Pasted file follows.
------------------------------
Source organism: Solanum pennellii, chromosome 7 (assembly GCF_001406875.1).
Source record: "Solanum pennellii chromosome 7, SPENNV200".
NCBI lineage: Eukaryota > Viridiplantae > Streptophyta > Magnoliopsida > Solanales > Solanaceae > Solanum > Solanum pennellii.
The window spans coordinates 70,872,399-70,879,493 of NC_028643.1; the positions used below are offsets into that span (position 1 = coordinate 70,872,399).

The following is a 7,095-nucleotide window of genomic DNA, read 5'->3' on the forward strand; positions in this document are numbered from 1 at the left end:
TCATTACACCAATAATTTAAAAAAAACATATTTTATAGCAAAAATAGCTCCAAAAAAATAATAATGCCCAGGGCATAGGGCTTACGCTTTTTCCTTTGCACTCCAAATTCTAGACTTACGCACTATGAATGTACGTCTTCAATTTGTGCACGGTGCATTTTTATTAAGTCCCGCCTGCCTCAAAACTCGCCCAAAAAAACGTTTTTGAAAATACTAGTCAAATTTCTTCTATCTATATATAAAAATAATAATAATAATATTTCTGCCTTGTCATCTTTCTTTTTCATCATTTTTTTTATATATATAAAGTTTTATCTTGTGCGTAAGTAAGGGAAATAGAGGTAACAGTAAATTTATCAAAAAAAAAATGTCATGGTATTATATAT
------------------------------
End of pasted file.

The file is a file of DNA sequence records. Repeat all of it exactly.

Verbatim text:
Source organism: Solanum pennellii, chromosome 7 (assembly GCF_001406875.1).
Source record: "Solanum pennellii chromosome 7, SPENNV200".
NCBI lineage: Eukaryota > Viridiplantae > Streptophyta > Magnoliopsida > Solanales > Solanaceae > Solanum > Solanum pennellii.
The window spans coordinates 70,872,399-70,879,493 of NC_028643.1; the positions used below are offsets into that span (position 1 = coordinate 70,872,399).

The following is a 7,095-nucleotide window of genomic DNA, read 5'->3' on the forward strand; positions in this document are numbered from 1 at the left end:
TCATTACACCAATAATTTAAAAAAAACATATTTTATAGCAAAAATAGCTCCAAAAAAATAATAATGCCCAGGGCATAGGGCTTACGCTTTTTCCTTTGCACTCCAAATTCTAGACTTACGCACTATGAATGTACGTCTTCAATTTGTGCACGGTGCATTTTTATTAAGTCCCGCCTGCCTCAAAACTCGCCCAAAAAAACGTTTTTGAAAATACTAGTCAAATTTCTTCTATCTATATATAAAAATAATAATAATAATATTTCTGCCTTGTCATCTTTCTTTTTCATCATTTTTTTTATATATATAAAGTTTTATCTTGTGCGTAAGTAAGGGAAATAGAGGTAACAGTAAATTTATCAAAAAAAAAATGTCATGGTATTATATAT